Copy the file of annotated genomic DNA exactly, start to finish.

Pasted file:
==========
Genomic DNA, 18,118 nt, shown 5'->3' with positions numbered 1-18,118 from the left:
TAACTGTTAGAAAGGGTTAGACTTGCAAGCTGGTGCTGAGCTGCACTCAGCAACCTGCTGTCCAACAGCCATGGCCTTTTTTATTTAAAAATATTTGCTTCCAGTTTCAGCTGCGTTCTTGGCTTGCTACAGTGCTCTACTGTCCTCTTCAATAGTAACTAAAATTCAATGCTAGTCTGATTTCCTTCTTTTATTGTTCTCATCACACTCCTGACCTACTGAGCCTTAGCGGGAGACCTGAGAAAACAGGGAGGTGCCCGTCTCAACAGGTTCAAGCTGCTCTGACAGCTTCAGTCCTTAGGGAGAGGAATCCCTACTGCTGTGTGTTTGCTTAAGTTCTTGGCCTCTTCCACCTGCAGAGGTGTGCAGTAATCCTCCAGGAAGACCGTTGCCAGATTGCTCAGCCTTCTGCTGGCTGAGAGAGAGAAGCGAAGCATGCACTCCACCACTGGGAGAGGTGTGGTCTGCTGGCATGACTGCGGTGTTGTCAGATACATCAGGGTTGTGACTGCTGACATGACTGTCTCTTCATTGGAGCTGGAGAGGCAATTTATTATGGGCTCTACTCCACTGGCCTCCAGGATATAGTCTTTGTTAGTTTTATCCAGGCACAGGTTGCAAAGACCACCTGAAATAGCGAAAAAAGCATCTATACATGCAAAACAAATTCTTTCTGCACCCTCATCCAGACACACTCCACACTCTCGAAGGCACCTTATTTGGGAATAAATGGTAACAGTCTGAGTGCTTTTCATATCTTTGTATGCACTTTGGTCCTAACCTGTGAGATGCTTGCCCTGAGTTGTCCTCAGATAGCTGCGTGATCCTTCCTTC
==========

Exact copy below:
Genomic DNA, 18,118 nt, shown 5'->3' with positions numbered 1-18,118 from the left:
TAACTGTTAGAAAGGGTTAGACTTGCAAGCTGGTGCTGAGCTGCACTCAGCAACCTGCTGTCCAACAGCCATGGCCTTTTTTATTTAAAAATATTTGCTTCCAGTTTCAGCTGCGTTCTTGGCTTGCTACAGTGCTCTACTGTCCTCTTCAATAGTAACTAAAATTCAATGCTAGTCTGATTTCCTTCTTTTATTGTTCTCATCACACTCCTGACCTACTGAGCCTTAGCGGGAGACCTGAGAAAACAGGGAGGTGCCCGTCTCAACAGGTTCAAGCTGCTCTGACAGCTTCAGTCCTTAGGGAGAGGAATCCCTACTGCTGTGTGTTTGCTTAAGTTCTTGGCCTCTTCCACCTGCAGAGGTGTGCAGTAATCCTCCAGGAAGACCGTTGCCAGATTGCTCAGCCTTCTGCTGGCTGAGAGAGAGAAGCGAAGCATGCACTCCACCACTGGGAGAGGTGTGGTCTGCTGGCATGACTGCGGTGTTGTCAGATACATCAGGGTTGTGACTGCTGACATGACTGTCTCTTCATTGGAGCTGGAGAGGCAATTTATTATGGGCTCTACTCCACTGGCCTCCAGGATATAGTCTTTGTTAGTTTTATCCAGGCACAGGTTGCAAAGACCACCTGAAATAGCGAAAAAAGCATCTATACATGCAAAACAAATTCTTTCTGCACCCTCATCCAGACACACTCCACACTCTCGAAGGCACCTTATTTGGGAATAAATGGTAACAGTCTGAGTGCTTTTCATATCTTTGTATGCACTTTGGTCCTAACCTGTGAGATGCTTGCCCTGAGTTGTCCTCAGATAGCTGCGTGATCCTTCCTTC